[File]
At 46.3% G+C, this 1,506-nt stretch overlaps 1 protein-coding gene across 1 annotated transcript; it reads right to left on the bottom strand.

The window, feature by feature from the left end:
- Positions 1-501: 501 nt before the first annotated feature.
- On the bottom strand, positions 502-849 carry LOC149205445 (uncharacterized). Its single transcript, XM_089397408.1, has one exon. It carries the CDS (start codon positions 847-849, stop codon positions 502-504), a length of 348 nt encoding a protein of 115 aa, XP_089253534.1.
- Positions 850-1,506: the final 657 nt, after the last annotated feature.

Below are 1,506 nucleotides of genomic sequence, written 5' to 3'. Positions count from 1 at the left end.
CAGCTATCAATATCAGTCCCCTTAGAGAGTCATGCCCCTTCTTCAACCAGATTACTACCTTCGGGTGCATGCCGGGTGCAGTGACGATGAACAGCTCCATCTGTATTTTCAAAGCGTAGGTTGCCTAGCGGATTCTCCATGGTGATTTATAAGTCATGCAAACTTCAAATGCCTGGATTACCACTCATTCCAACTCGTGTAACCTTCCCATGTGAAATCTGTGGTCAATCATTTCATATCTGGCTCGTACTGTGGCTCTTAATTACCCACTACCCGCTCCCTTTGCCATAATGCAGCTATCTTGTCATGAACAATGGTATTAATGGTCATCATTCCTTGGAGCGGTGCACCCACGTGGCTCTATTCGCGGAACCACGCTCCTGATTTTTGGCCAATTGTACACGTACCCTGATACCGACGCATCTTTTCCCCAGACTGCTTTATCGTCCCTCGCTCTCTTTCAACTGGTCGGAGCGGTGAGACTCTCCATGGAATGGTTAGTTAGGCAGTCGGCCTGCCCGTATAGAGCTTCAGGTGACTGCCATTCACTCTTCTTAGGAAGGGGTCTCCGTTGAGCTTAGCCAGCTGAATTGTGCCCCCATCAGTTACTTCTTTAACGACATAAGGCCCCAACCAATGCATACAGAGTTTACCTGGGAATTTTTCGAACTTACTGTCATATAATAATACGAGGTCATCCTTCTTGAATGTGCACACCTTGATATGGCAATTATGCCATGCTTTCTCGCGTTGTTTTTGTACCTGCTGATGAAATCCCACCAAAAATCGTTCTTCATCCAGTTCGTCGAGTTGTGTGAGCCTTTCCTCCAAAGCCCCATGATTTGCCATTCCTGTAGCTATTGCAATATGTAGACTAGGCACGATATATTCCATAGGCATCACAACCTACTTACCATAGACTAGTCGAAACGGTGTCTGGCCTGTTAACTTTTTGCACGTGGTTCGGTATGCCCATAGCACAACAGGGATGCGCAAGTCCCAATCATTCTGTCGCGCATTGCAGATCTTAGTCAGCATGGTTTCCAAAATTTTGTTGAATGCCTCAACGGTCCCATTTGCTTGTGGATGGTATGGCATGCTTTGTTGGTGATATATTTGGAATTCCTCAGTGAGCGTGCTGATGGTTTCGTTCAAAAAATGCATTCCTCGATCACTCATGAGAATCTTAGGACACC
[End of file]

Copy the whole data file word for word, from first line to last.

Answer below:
At 46.3% G+C, this 1,506-nt stretch overlaps 1 protein-coding gene across 1 annotated transcript; it reads right to left on the bottom strand.

The window, feature by feature from the left end:
- Positions 1-501: 501 nt before the first annotated feature.
- On the bottom strand, positions 502-849 carry LOC149205445 (uncharacterized). Its single transcript, XM_089397408.1, has one exon. It carries the CDS (start codon positions 847-849, stop codon positions 502-504), a length of 348 nt encoding a protein of 115 aa, XP_089253534.1.
- Positions 850-1,506: the final 657 nt, after the last annotated feature.

Below are 1,506 nucleotides of genomic sequence, written 5' to 3'. Positions count from 1 at the left end.
CAGCTATCAATATCAGTCCCCTTAGAGAGTCATGCCCCTTCTTCAACCAGATTACTACCTTCGGGTGCATGCCGGGTGCAGTGACGATGAACAGCTCCATCTGTATTTTCAAAGCGTAGGTTGCCTAGCGGATTCTCCATGGTGATTTATAAGTCATGCAAACTTCAAATGCCTGGATTACCACTCATTCCAACTCGTGTAACCTTCCCATGTGAAATCTGTGGTCAATCATTTCATATCTGGCTCGTACTGTGGCTCTTAATTACCCACTACCCGCTCCCTTTGCCATAATGCAGCTATCTTGTCATGAACAATGGTATTAATGGTCATCATTCCTTGGAGCGGTGCACCCACGTGGCTCTATTCGCGGAACCACGCTCCTGATTTTTGGCCAATTGTACACGTACCCTGATACCGACGCATCTTTTCCCCAGACTGCTTTATCGTCCCTCGCTCTCTTTCAACTGGTCGGAGCGGTGAGACTCTCCATGGAATGGTTAGTTAGGCAGTCGGCCTGCCCGTATAGAGCTTCAGGTGACTGCCATTCACTCTTCTTAGGAAGGGGTCTCCGTTGAGCTTAGCCAGCTGAATTGTGCCCCCATCAGTTACTTCTTTAACGACATAAGGCCCCAACCAATGCATACAGAGTTTACCTGGGAATTTTTCGAACTTACTGTCATATAATAATACGAGGTCATCCTTCTTGAATGTGCACACCTTGATATGGCAATTATGCCATGCTTTCTCGCGTTGTTTTTGTACCTGCTGATGAAATCCCACCAAAAATCGTTCTTCATCCAGTTCGTCGAGTTGTGTGAGCCTTTCCTCCAAAGCCCCATGATTTGCCATTCCTGTAGCTATTGCAATATGTAGACTAGGCACGATATATTCCATAGGCATCACAACCTACTTACCATAGACTAGTCGAAACGGTGTCTGGCCTGTTAACTTTTTGCACGTGGTTCGGTATGCCCATAGCACAACAGGGATGCGCAAGTCCCAATCATTCTGTCGCGCATTGCAGATCTTAGTCAGCATGGTTTCCAAAATTTTGTTGAATGCCTCAACGGTCCCATTTGCTTGTGGATGGTATGGCATGCTTTGTTGGTGATATATTTGGAATTCCTCAGTGAGCGTGCTGATGGTTTCGTTCAAAAAATGCATTCCTCGATCACTCATGAGAATCTTAGGACACC